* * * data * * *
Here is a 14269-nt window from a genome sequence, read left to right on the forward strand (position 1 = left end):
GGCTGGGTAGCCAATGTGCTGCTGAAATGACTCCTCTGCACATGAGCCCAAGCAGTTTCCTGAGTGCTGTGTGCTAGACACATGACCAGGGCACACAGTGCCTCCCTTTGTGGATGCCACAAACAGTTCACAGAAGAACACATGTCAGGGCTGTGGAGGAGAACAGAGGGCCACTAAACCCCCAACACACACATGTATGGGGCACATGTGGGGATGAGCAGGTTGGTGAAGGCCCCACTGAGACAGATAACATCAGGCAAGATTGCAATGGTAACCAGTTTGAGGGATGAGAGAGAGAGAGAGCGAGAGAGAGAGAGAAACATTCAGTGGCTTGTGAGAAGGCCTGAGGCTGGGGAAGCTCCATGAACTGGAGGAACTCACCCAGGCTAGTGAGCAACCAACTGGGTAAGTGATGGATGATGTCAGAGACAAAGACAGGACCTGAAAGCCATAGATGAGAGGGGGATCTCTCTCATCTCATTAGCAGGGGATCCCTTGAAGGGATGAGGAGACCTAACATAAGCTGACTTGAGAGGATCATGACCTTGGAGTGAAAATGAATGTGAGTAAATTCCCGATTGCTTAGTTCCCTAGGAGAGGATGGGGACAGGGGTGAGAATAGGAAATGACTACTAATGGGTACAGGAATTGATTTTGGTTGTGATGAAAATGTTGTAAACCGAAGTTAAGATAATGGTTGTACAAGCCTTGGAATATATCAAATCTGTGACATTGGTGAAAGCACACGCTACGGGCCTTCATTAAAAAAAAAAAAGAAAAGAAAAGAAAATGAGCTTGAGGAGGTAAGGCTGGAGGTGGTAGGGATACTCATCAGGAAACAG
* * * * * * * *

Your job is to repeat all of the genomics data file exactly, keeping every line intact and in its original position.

Here is a 14269-nt window from a genome sequence, read left to right on the forward strand (position 1 = left end):
GGCTGGGTAGCCAATGTGCTGCTGAAATGACTCCTCTGCACATGAGCCCAAGCAGTTTCCTGAGTGCTGTGTGCTAGACACATGACCAGGGCACACAGTGCCTCCCTTTGTGGATGCCACAAACAGTTCACAGAAGAACACATGTCAGGGCTGTGGAGGAGAACAGAGGGCCACTAAACCCCCAACACACACATGTATGGGGCACATGTGGGGATGAGCAGGTTGGTGAAGGCCCCACTGAGACAGATAACATCAGGCAAGATTGCAATGGTAACCAGTTTGAGGGATGAGAGAGAGAGAGAGCGAGAGAGAGAGAGAAACATTCAGTGGCTTGTGAGAAGGCCTGAGGCTGGGGAAGCTCCATGAACTGGAGGAACTCACCCAGGCTAGTGAGCAACCAACTGGGTAAGTGATGGATGATGTCAGAGACAAAGACAGGACCTGAAAGCCATAGATGAGAGGGGGATCTCTCTCATCTCATTAGCAGGGGATCCCTTGAAGGGATGAGGAGACCTAACATAAGCTGACTTGAGAGGATCATGACCTTGGAGTGAAAATGAATGTGAGTAAATTCCCGATTGCTTAGTTCCCTAGGAGAGGATGGGGACAGGGGTGAGAATAGGAAATGACTACTAATGGGTACAGGAATTGATTTTGGTTGTGATGAAAATGTTGTAAACCGAAGTTAAGATAATGGTTGTACAAGCCTTGGAATATATCAAATCTGTGACATTGGTGAAAGCACACGCTACGGGCCTTCATTAAAAAAAAAAAAGAAAAGAAAAGAAAATGAGCTTGAGGAGGTAAGGCTGGAGGTGGTAGGGATACTCATCAGGAAACAG